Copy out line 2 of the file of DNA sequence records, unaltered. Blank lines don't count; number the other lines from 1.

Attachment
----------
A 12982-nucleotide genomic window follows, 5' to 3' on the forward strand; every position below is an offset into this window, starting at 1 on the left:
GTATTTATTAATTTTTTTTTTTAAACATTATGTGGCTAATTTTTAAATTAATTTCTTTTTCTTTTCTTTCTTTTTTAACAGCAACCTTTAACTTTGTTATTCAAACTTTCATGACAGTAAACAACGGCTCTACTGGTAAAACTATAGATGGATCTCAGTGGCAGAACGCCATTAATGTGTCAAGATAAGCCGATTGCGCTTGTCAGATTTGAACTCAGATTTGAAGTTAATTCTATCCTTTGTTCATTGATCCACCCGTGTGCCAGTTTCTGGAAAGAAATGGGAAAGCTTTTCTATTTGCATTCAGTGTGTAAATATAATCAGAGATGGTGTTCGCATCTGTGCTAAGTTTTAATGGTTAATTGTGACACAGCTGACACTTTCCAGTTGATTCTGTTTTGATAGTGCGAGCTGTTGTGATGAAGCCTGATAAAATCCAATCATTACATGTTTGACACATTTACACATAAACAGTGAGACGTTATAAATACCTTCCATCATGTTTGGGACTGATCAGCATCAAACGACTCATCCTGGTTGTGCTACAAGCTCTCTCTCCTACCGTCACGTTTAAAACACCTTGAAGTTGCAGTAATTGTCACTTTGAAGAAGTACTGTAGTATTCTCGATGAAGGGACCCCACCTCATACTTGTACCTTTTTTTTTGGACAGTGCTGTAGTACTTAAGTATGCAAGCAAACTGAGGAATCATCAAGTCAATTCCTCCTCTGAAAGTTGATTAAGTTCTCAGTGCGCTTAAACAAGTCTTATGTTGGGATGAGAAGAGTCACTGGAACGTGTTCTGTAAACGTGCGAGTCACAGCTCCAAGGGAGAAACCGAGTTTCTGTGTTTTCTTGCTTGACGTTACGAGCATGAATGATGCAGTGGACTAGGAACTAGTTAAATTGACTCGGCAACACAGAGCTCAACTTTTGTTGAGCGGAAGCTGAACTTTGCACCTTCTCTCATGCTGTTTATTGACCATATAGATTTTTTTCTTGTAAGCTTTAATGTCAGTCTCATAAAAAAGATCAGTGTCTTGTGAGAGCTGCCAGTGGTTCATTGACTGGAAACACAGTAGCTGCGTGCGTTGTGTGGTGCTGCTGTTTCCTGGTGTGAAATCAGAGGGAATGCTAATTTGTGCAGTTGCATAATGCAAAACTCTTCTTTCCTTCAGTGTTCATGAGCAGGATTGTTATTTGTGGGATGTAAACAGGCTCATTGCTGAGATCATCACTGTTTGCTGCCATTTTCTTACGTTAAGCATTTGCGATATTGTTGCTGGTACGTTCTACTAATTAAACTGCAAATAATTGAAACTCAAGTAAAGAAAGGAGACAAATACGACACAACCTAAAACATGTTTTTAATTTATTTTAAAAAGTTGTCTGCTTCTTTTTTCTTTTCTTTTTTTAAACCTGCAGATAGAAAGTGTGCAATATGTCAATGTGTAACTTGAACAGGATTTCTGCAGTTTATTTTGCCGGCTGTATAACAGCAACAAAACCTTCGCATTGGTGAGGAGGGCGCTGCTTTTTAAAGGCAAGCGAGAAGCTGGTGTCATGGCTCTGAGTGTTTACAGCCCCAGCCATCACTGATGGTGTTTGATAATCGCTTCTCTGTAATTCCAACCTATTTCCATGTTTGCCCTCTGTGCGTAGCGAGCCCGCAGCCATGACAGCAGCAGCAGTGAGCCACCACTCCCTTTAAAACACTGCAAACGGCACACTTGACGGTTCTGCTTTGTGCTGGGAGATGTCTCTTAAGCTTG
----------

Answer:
GTATTTATTAATTTTTTTTTTTAAACATTATGTGGCTAATTTTTAAATTAATTTCTTTTTCTTTTCTTTCTTTTTTAACAGCAACCTTTAACTTTGTTATTCAAACTTTCATGACAGTAAACAACGGCTCTACTGGTAAAACTATAGATGGATCTCAGTGGCAGAACGCCATTAATGTGTCAAGATAAGCCGATTGCGCTTGTCAGATTTGAACTCAGATTTGAAGTTAATTCTATCCTTTGTTCATTGATCCACCCGTGTGCCAGTTTCTGGAAAGAAATGGGAAAGCTTTTCTATTTGCATTCAGTGTGTAAATATAATCAGAGATGGTGTTCGCATCTGTGCTAAGTTTTAATGGTTAATTGTGACACAGCTGACACTTTCCAGTTGATTCTGTTTTGATAGTGCGAGCTGTTGTGATGAAGCCTGATAAAATCCAATCATTACATGTTTGACACATTTACACATAAACAGTGAGACGTTATAAATACCTTCCATCATGTTTGGGACTGATCAGCATCAAACGACTCATCCTGGTTGTGCTACAAGCTCTCTCTCCTACCGTCACGTTTAAAACACCTTGAAGTTGCAGTAATTGTCACTTTGAAGAAGTACTGTAGTATTCTCGATGAAGGGACCCCACCTCATACTTGTACCTTTTTTTTTGGACAGTGCTGTAGTACTTAAGTATGCAAGCAAACTGAGGAATCATCAAGTCAATTCCTCCTCTGAAAGTTGATTAAGTTCTCAGTGCGCTTAAACAAGTCTTATGTTGGGATGAGAAGAGTCACTGGAACGTGTTCTGTAAACGTGCGAGTCACAGCTCCAAGGGAGAAACCGAGTTTCTGTGTTTTCTTGCTTGACGTTACGAGCATGAATGATGCAGTGGACTAGGAACTAGTTAAATTGACTCGGCAACACAGAGCTCAACTTTTGTTGAGCGGAAGCTGAACTTTGCACCTTCTCTCATGCTGTTTATTGACCATATAGATTTTTTTCTTGTAAGCTTTAATGTCAGTCTCATAAAAAAGATCAGTGTCTTGTGAGAGCTGCCAGTGGTTCATTGACTGGAAACACAGTAGCTGCGTGCGTTGTGTGGTGCTGCTGTTTCCTGGTGTGAAATCAGAGGGAATGCTAATTTGTGCAGTTGCATAATGCAAAACTCTTCTTTCCTTCAGTGTTCATGAGCAGGATTGTTATTTGTGGGATGTAAACAGGCTCATTGCTGAGATCATCACTGTTTGCTGCCATTTTCTTACGTTAAGCATTTGCGATATTGTTGCTGGTACGTTCTACTAATTAAACTGCAAATAATTGAAACTCAAGTAAAGAAAGGAGACAAATACGACACAACCTAAAACATGTTTTTAATTTATTTTAAAAAGTTGTCTGCTTCTTTTTTCTTTTCTTTTTTTAAACCTGCAGATAGAAAGTGTGCAATATGTCAATGTGTAACTTGAACAGGATTTCTGCAGTTTATTTTGCCGGCTGTATAACAGCAACAAAACCTTCGCATTGGTGAGGAGGGCGCTGCTTTTTAAAGGCAAGCGAGAAGCTGGTGTCATGGCTCTGAGTGTTTACAGCCCCAGCCATCACTGATGGTGTTTGATAATCGCTTCTCTGTAATTCCAACCTATTTCCATGTTTGCCCTCTGTGCGTAGCGAGCCCGCAGCCATGACAGCAGCAGCAGTGAGCCACCACTCCCTTTAAAACACTGCAAACGGCACACTTGACGGTTCTGCTTTGTGCTGGGAGATGTCTCTTAAGCTTG